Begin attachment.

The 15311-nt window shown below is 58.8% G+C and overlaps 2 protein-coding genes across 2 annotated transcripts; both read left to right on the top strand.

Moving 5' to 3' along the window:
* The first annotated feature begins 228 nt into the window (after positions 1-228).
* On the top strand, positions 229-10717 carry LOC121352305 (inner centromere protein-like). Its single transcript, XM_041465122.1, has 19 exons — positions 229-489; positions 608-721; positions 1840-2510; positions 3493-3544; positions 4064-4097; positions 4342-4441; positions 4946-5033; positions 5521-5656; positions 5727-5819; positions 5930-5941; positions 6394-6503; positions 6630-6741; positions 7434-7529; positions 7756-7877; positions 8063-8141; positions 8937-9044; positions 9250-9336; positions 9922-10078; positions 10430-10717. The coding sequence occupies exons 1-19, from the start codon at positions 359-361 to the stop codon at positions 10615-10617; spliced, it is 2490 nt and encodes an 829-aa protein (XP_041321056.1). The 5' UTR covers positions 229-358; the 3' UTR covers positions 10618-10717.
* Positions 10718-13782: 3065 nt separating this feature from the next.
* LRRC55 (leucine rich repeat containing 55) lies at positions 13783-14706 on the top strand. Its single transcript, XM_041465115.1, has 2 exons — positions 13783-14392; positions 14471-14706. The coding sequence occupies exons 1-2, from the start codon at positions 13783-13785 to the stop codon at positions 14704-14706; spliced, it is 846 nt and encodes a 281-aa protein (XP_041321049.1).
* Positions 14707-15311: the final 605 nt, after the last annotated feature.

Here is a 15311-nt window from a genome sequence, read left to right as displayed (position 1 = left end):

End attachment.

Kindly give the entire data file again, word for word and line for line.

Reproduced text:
The 15311-nt window shown below is 58.8% G+C and overlaps 2 protein-coding genes across 2 annotated transcripts; both read left to right on the top strand.

Moving 5' to 3' along the window:
* The first annotated feature begins 228 nt into the window (after positions 1-228).
* On the top strand, positions 229-10717 carry LOC121352305 (inner centromere protein-like). Its single transcript, XM_041465122.1, has 19 exons — positions 229-489; positions 608-721; positions 1840-2510; positions 3493-3544; positions 4064-4097; positions 4342-4441; positions 4946-5033; positions 5521-5656; positions 5727-5819; positions 5930-5941; positions 6394-6503; positions 6630-6741; positions 7434-7529; positions 7756-7877; positions 8063-8141; positions 8937-9044; positions 9250-9336; positions 9922-10078; positions 10430-10717. The coding sequence occupies exons 1-19, from the start codon at positions 359-361 to the stop codon at positions 10615-10617; spliced, it is 2490 nt and encodes an 829-aa protein (XP_041321056.1). The 5' UTR covers positions 229-358; the 3' UTR covers positions 10618-10717.
* Positions 10718-13782: 3065 nt separating this feature from the next.
* LRRC55 (leucine rich repeat containing 55) lies at positions 13783-14706 on the top strand. Its single transcript, XM_041465115.1, has 2 exons — positions 13783-14392; positions 14471-14706. The coding sequence occupies exons 1-2, from the start codon at positions 13783-13785 to the stop codon at positions 14704-14706; spliced, it is 846 nt and encodes a 281-aa protein (XP_041321049.1).
* Positions 14707-15311: the final 605 nt, after the last annotated feature.

Here is a 15311-nt window from a genome sequence, read left to right as displayed (position 1 = left end):